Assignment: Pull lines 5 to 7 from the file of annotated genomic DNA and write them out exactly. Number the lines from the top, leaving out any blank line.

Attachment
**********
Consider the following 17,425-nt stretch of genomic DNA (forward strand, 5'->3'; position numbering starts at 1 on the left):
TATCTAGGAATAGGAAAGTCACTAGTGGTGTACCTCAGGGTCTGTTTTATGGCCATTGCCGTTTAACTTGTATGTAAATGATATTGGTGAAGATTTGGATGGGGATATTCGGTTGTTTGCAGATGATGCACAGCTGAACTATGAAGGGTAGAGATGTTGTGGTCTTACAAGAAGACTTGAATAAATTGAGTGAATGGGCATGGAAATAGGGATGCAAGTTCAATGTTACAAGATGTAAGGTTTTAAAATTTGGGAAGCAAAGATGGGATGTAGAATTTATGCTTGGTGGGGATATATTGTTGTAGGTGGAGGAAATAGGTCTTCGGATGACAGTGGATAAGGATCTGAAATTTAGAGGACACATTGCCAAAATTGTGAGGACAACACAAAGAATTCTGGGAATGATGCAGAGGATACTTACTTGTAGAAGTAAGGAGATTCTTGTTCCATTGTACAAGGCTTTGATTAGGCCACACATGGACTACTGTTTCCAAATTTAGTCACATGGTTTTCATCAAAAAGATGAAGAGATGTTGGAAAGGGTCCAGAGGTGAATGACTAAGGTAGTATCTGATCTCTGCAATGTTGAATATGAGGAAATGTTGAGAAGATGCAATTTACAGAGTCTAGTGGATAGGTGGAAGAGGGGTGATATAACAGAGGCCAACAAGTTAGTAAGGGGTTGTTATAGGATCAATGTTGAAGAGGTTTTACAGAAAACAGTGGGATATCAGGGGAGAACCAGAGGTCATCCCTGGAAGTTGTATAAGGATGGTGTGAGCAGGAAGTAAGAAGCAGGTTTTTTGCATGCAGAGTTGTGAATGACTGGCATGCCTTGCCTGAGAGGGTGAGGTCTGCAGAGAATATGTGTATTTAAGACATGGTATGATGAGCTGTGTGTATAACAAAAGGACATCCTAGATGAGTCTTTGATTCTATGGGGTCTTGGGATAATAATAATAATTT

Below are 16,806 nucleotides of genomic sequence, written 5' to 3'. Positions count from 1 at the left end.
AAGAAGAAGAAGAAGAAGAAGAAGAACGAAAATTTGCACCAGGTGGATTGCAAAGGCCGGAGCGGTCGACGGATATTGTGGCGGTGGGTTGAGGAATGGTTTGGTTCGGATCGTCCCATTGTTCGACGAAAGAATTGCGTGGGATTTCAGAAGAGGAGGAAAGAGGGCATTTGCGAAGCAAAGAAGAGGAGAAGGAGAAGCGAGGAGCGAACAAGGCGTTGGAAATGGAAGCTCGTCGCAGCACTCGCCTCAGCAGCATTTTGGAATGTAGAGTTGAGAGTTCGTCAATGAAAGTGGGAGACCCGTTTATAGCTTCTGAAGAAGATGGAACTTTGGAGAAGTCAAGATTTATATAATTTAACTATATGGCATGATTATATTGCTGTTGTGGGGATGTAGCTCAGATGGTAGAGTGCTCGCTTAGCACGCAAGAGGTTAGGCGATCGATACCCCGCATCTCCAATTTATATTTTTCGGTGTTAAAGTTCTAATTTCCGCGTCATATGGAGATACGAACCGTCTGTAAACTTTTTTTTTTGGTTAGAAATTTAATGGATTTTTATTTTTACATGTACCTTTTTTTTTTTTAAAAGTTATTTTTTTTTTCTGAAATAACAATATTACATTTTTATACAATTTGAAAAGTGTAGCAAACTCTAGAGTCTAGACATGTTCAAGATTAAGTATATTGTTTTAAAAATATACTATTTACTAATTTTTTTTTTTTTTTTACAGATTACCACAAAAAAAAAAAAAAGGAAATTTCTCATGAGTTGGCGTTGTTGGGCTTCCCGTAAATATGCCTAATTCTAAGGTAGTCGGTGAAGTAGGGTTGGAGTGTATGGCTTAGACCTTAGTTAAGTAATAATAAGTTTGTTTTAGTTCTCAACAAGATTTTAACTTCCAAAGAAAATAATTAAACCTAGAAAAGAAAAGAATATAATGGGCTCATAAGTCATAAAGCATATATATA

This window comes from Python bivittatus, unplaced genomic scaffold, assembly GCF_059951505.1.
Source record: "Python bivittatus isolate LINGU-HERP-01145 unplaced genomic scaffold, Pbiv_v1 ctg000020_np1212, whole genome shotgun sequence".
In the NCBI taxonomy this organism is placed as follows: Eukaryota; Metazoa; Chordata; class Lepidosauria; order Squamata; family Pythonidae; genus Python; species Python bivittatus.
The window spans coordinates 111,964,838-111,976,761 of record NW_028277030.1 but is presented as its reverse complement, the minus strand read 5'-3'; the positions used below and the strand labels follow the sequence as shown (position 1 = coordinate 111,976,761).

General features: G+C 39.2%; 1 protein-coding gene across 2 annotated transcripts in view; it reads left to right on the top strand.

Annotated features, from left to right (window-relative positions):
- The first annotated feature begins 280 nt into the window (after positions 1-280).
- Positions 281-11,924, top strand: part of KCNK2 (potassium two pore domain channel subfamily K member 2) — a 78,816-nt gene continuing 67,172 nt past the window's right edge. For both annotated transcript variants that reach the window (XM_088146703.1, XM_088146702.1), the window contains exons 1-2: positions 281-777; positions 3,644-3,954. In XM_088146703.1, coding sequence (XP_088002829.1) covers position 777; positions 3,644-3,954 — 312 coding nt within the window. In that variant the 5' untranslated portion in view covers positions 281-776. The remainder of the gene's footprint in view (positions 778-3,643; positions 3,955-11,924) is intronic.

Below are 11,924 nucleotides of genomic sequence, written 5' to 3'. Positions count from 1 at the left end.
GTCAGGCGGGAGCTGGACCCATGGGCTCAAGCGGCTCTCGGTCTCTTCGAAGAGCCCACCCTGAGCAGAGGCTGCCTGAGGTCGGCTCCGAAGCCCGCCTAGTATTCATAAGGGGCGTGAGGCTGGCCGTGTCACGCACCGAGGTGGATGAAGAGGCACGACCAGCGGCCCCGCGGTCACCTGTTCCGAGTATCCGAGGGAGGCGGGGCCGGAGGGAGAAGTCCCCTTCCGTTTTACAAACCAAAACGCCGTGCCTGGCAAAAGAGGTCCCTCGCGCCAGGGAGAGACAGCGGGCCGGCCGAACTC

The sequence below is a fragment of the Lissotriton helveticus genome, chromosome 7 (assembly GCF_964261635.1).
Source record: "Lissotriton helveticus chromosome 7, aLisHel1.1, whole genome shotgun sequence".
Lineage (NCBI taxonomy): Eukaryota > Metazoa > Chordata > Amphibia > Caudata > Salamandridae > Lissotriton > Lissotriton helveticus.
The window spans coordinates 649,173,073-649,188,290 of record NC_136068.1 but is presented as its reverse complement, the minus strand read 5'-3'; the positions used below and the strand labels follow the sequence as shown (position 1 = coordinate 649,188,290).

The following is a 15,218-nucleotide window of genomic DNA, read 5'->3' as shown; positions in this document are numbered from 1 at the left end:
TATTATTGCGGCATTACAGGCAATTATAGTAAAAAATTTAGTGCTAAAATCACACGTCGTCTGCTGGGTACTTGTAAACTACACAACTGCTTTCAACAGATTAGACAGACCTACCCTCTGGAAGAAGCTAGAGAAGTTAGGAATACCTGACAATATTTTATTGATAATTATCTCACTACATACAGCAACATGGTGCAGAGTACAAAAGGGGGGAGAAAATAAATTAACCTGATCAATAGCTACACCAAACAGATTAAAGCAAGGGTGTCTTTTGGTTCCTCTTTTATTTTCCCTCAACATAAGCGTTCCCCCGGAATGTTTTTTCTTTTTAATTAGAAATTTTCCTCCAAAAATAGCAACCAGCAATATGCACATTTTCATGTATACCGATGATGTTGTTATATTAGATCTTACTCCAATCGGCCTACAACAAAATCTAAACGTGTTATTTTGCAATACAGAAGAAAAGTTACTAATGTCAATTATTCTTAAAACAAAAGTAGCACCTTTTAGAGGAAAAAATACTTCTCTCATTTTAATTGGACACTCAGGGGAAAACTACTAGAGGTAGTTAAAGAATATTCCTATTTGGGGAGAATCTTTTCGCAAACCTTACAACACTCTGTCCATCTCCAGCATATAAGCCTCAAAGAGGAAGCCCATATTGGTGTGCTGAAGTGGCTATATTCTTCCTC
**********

This window comes from Python bivittatus, unplaced genomic scaffold, assembly GCF_059951505.1.
Source record: "Python bivittatus isolate LINGU-HERP-01145 unplaced genomic scaffold, Pbiv_v1 ctg000020_np1212, whole genome shotgun sequence".
In the NCBI taxonomy this organism is placed as follows: Eukaryota; Metazoa; Chordata; class Lepidosauria; order Squamata; family Pythonidae; genus Python; species Python bivittatus.